Bond specialist raises concerns over recent FMA guidelines

Hunter Investments managing director, Tony Hildyard says that the FMA guidelines fail to properly explain the risks associated with the sector.

Friday, September 11th 2020, 6:09AM 3 Comments

by Daniel Smith

When the FMA released an investor guide encouraging retail investors to consider putting more money into bonds, a few eyebrows were raised. One of the people concerned with the guidelines was Hunter Investments managing director Tony Hildyard.

Hildyard told Good Returns that “There are a lot of risks that we in the industry take for granted because we are managing them everyday. I was a little concerned that the FMA hadn’t really covered them. ”

The lack of discussion of diversification was key for Hildyard who explains that “New Zealand grade A assets only really include the banks, a few councils and a couple of power companies. There isn’t really diversification, there isn’t really opportunity and anyone who just goes and buys one or two bonds, they are either going to win big or lose big.”

For Hildyard, the risks involved in bonds are more complex than the FMA guidelines made out. He claimed that the difference between credit ratings were not clearly addressed. A recent study from financial researcher, S&P Global Ratings, found B rated bonds had an almost 30-times higher chance of defaulting than A rated bonds. On this topic Hildyard says that “to the layman a B sounds pretty good, to a professional anything below BBB is starting to be speculative. You need to know the risks.”

An FMA spokesperson told Good Returns that the guide was meant to provide a resource for retail investors in plain english about an overlooked asset class, stating that “The guide is not intended for investment professionals or financial advisers. It provides retail investors an overview of what bonds are.”

While the FMA spokesperson said that they welcomed discussion generated by their guides, they refuted that they had failed to discuss diversification, pointing to a paragraph on pg. 16 of the report that encourages investors with a significant portion of their portfolio in bonds to consider diversifying.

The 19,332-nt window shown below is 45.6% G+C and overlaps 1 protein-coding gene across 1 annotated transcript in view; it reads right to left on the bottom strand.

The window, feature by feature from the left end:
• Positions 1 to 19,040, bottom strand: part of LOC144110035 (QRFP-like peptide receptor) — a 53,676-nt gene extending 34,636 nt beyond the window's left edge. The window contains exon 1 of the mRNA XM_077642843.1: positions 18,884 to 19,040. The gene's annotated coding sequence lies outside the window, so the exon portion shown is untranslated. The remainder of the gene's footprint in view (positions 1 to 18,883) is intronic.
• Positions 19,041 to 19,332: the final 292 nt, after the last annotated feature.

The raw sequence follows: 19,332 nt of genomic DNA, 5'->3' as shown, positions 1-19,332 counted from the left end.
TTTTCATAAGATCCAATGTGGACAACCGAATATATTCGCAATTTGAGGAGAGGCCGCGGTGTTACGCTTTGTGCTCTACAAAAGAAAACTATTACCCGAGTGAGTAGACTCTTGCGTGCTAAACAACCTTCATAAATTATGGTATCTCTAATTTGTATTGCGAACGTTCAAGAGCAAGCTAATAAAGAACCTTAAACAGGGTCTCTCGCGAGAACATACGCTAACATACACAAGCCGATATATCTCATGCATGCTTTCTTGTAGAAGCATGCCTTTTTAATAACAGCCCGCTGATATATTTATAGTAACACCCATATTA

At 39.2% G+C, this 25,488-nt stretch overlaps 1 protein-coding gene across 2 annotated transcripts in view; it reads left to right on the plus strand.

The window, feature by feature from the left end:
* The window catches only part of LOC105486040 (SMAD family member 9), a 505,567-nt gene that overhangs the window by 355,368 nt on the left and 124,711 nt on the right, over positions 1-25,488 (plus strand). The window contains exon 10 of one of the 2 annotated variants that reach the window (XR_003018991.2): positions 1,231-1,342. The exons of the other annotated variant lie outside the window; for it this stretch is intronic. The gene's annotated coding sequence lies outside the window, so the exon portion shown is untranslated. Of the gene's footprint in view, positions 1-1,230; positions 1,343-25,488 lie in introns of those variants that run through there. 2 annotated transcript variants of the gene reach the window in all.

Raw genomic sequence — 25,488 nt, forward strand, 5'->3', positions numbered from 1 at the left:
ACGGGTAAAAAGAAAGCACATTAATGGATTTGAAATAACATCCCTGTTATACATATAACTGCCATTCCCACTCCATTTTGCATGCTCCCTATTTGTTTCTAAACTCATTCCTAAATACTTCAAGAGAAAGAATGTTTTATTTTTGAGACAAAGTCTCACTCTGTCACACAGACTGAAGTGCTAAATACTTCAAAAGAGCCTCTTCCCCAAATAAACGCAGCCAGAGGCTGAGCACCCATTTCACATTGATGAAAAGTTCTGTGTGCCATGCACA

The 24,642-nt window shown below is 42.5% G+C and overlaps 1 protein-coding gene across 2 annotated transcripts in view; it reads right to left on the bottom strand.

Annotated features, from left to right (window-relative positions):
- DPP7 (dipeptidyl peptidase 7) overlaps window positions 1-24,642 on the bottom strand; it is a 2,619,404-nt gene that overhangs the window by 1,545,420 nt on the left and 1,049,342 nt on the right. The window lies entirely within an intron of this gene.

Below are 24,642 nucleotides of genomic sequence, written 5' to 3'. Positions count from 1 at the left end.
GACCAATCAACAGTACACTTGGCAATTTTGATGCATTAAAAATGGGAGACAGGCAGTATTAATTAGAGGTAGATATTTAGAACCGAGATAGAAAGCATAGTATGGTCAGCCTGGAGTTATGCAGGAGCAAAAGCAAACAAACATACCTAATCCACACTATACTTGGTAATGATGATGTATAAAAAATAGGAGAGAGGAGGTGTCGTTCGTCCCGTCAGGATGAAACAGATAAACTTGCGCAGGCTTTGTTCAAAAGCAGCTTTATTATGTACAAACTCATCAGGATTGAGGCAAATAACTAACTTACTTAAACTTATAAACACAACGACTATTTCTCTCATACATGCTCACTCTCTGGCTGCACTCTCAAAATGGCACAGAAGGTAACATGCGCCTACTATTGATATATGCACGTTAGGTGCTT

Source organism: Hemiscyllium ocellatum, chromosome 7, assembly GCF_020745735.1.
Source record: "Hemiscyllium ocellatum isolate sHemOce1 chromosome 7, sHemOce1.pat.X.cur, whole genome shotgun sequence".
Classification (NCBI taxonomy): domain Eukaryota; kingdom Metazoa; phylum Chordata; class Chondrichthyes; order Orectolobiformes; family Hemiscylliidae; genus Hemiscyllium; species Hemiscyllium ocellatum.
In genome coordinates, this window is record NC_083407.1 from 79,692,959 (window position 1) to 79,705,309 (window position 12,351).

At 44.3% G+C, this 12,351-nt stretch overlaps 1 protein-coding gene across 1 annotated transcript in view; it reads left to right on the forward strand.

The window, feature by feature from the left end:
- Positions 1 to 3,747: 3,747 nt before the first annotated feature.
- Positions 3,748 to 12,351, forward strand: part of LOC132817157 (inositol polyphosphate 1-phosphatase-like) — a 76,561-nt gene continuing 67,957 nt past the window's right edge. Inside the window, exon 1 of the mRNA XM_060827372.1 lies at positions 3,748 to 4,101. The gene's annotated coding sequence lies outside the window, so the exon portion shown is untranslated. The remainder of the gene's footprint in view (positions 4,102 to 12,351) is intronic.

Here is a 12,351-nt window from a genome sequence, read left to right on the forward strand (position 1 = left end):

Hildyard is not claiming that the FMA are factually incorrect, but he is concerned that the way it presents the information could provide trouble for those unfamiliar with bonds. “I just think a little more detail is needed. What is there now could give people a false sense of confidence.”

To remedy this situation Hildyard recommends more collaboration between the FMA and fund managers when releasing reports of this kind. “Any of the fund managers in New Zealand would be happy to help, the FMA should use them as a resource.”

Tags: FMA

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Comments from our readers

On 11 September 2020 at 10:02 am Rob Dowler said:
Rather telling that the FMA bond guide for investors is 28 pages long, and the earliest that the FMA can reference diversification is page 16.
On 11 September 2020 at 11:56 am nzeverydayinvestor said:
Great article!
On 15 September 2020 at 10:55 am JPHale said:
Echo the great article.

Clearly I’m not an investment adviser, though I have had plenty of contact with people in this part of the industry. And on the whole those who work in the fund management side of the business have always been professional and helpful with imparting knowledge and increasing peoples understanding.

A resource often overlooked with the clouded view of ‘they want to sell me their product.’

Nup, couldn’t be farther from the point. The bods who know aren’t the bods in sales, they want people to understand what they do, then much of what they do long term would be better understood and less likely to run for the hills in a crisis.

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